Favorite Albums of 2022
Alex G - God Save the Animals - I suppose I am a little late to the party on Aleg G, but I saw this record pop up on a lot of lists and gave it a shot - and I dig it. I appreciate the lo-fi folk and the earnest yet goofy lyrics, and there's some very nice production to boot. This feels more like a summer record than a fall record (when it came out), so I am looking forward to digging back into it as the weather warms up...
Blood Incantation - Timewave Zero - Blood Incantation's prior record was a symphonic and synth-laden take on death metal, and it was a blast. This entirely-instrumental record drops the metal sound almost entirely and strips the versatile band's sound down to an enveloping synth-crafted sonic soundscape. If you can pick up the version that comes with a Blu-Ray full of trippy visuals and extended tracks, that would be the best way to appreciate this one.
Dream Unending - Song of Salvation - Soaring guitars, driving drums, spacey synths, and guttural vocals punctuate this record, my favorite metal album of the year. The band plays well off one another and seems "committed to the bit" of a concept record enough to help shape a series of tracks that easily play like one long song. Face-melty rock.
Kendrick Lamar - Mr. Morale and the Big Steppers - This record has been consistently in rotation since its release early in the year, and though it is arguably the most inconsistent and least compelling of Kendrick's albums to date, it is also one of the most sonically ambitious, combining a blend of approaches, influences, and samples that outpace even some of his prior work. As always, he has a lot of interesting things to say and perspectives to share, and despite being fairly long, the record still leaves you wanting to hear what he'll do next.
Kevin Morby - This is a Photograph - Morby's last couple of records impressed me enough to pick this one up on release day, and there are probably few other albums on this year's list that I listened to more often than this one. It not only features Morby's best songwriting thus far, but the really nice production work makes brings out the sonic range in his mostly-acoustic music that I'd otherwise only really experienced when seeing him perform. The duet alone is worth the price of admission, but this one is solid top to bottom. My favorite of 2022.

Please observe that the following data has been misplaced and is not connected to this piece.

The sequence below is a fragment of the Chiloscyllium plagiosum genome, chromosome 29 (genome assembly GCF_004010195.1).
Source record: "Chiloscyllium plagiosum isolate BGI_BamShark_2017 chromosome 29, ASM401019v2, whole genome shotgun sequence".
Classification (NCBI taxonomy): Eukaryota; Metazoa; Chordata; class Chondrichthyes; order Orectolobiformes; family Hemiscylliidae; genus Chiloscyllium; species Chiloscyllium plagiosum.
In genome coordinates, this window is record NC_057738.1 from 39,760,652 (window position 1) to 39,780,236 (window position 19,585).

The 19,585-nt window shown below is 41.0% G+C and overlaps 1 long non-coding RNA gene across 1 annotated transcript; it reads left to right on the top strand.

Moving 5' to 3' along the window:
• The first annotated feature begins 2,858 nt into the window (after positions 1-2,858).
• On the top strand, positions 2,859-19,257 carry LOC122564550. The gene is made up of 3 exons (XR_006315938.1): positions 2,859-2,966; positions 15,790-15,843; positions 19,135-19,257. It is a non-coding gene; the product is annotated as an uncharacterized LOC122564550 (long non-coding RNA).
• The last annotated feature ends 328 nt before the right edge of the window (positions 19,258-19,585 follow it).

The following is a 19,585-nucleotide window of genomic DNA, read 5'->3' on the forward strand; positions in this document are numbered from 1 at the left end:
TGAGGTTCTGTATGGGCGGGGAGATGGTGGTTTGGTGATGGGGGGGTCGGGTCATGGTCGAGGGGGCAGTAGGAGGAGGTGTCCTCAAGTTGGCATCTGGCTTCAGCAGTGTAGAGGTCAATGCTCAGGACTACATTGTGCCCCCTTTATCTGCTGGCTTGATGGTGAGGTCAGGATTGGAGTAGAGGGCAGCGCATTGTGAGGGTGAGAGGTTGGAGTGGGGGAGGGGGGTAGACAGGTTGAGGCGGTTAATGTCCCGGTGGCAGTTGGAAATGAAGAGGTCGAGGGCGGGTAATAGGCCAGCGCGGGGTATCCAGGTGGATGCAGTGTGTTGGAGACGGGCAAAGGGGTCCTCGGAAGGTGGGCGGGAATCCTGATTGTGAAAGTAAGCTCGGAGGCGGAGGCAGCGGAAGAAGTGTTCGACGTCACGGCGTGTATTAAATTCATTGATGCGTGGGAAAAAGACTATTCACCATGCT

The Smile - A Light for Attracting Attention - It is pretty much a guarantee that any Thom Yorke or Jeff Tweedy-related project will make these annual lists (see this year's final entry, for further proof!), and The Smile's debut record is, of course, no exception. This is somehow both the most 90s-sounding record that Yorke has been involved with since that decade, and also one of the more interesting evolutions (iterations?) of his work with Jonny Greenwood. If you aren't a fan of Yorke's signature howl, this won't turn you into a convert...but if you dig "The Bends" or "Ok Computer"...or jazz drums crossed with post-rock riffs, this one is worth your time.
Sonic Youth - In/Out/In - This collection of instrumental outtakes from 2000-2010 easily sits aside their similar "The Destroyed Room" album from 2006 as one of my favorite records the band has ever put out. There are few things I spent more time listening to this year while reading or writing.
Sunn 0))) - Metta, Benevolence BBC6 Music: Live on the Invitation of Mary Anne Hobbs: This is about as close as metal gets to "ambient," and these live recordings of some of the material from their recent studio albums (including my personal fave "Life Metal") are some of the best excuses I've heard all year to crank the volume to 11.
Void Patrol - Void Patrol - Colin Stetson and friends jam through an hour of what they call "jazz dronecore funk metal" to impressively spacey and stylish results. Another great record to write or read to. This is the only new CD I purchased in 2022.
The Weeknd - Dawn FM - Daniel Lopatin (aka Oneohtrix Point Never) co-produced this record and plays all over it, and though it isn't his first collaboration with The Weeknd, it is easily the one where he seems to have had the most influence on the record's synthy and glitchy sound. That sound, coupled with The Weeknd's unrivaled pop sensitivities, made this a serious contender for my favorite record of the year. Jim Carrey's radio DJ bits/skits, while fun for a listen or two, made it just miss that designation.
Wet Leg - Wet Leg - I don't think there was a line from any other song that got stuck in my head more this year than the catchy-as-fuck sound of Rhian Teasdale singing "on the chaise lounge on the chaise lounge on the chaise lounge all day long on the chaise longue". Much like Morby's record above, this one is really solid top to bottom...I am probably more excited to see what this band does next than any other artist on this year's list.
Wilco - Cruel Country - This album took a while to grow on me, but by the end of the year it has probably become my favorite Wilco record since 2011's "The Whole Love". More than anything else the band has done, and despite the title, this record embraces a jammy sound that's more reminiscent of peak-era Grateful Dead than it is of the "alt-country" label that Tweedy tried to break from in Wilco's formative years.
Honorable Mentions: Bonobo - Fragments, Brandi Carlisle - In These Silent Days, Horsegirl - Versions of Modern Performance, Mitski - Laurel Hell, Willie Nelson - A Beautiful Time